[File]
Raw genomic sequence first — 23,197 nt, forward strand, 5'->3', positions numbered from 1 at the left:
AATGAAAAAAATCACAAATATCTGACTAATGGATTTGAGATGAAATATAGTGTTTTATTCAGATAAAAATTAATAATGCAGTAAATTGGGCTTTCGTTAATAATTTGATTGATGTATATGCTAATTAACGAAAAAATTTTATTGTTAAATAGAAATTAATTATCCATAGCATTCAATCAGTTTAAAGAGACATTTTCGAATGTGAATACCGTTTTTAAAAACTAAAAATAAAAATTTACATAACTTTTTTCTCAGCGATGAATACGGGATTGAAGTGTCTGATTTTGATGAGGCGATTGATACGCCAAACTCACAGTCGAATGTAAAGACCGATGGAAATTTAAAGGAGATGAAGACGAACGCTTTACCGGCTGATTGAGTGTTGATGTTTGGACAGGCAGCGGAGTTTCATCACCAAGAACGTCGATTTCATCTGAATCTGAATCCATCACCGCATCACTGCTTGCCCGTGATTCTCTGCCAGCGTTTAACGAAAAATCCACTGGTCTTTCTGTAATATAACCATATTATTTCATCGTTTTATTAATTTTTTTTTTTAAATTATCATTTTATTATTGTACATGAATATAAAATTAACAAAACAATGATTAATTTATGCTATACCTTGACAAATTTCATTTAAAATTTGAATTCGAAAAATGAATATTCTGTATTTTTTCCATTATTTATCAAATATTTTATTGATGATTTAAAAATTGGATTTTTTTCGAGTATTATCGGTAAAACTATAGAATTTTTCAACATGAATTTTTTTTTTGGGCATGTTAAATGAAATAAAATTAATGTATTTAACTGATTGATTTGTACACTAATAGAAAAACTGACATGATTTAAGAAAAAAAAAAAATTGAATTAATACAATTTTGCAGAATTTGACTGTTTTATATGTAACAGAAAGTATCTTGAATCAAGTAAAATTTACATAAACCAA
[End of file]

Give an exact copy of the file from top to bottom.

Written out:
Raw genomic sequence first — 23,197 nt, forward strand, 5'->3', positions numbered from 1 at the left:
AATGAAAAAAATCACAAATATCTGACTAATGGATTTGAGATGAAATATAGTGTTTTATTCAGATAAAAATTAATAATGCAGTAAATTGGGCTTTCGTTAATAATTTGATTGATGTATATGCTAATTAACGAAAAAATTTTATTGTTAAATAGAAATTAATTATCCATAGCATTCAATCAGTTTAAAGAGACATTTTCGAATGTGAATACCGTTTTTAAAAACTAAAAATAAAAATTTACATAACTTTTTTCTCAGCGATGAATACGGGATTGAAGTGTCTGATTTTGATGAGGCGATTGATACGCCAAACTCACAGTCGAATGTAAAGACCGATGGAAATTTAAAGGAGATGAAGACGAACGCTTTACCGGCTGATTGAGTGTTGATGTTTGGACAGGCAGCGGAGTTTCATCACCAAGAACGTCGATTTCATCTGAATCTGAATCCATCACCGCATCACTGCTTGCCCGTGATTCTCTGCCAGCGTTTAACGAAAAATCCACTGGTCTTTCTGTAATATAACCATATTATTTCATCGTTTTATTAATTTTTTTTTTTAAATTATCATTTTATTATTGTACATGAATATAAAATTAACAAAACAATGATTAATTTATGCTATACCTTGACAAATTTCATTTAAAATTTGAATTCGAAAAATGAATATTCTGTATTTTTTCCATTATTTATCAAATATTTTATTGATGATTTAAAAATTGGATTTTTTTCGAGTATTATCGGTAAAACTATAGAATTTTTCAACATGAATTTTTTTTTTGGGCATGTTAAATGAAATAAAATTAATGTATTTAACTGATTGATTTGTACACTAATAGAAAAACTGACATGATTTAAGAAAAAAAAAAAATTGAATTAATACAATTTTGCAGAATTTGACTGTTTTATATGTAACAGAAAGTATCTTGAATCAAGTAAAATTTACATAAACCAA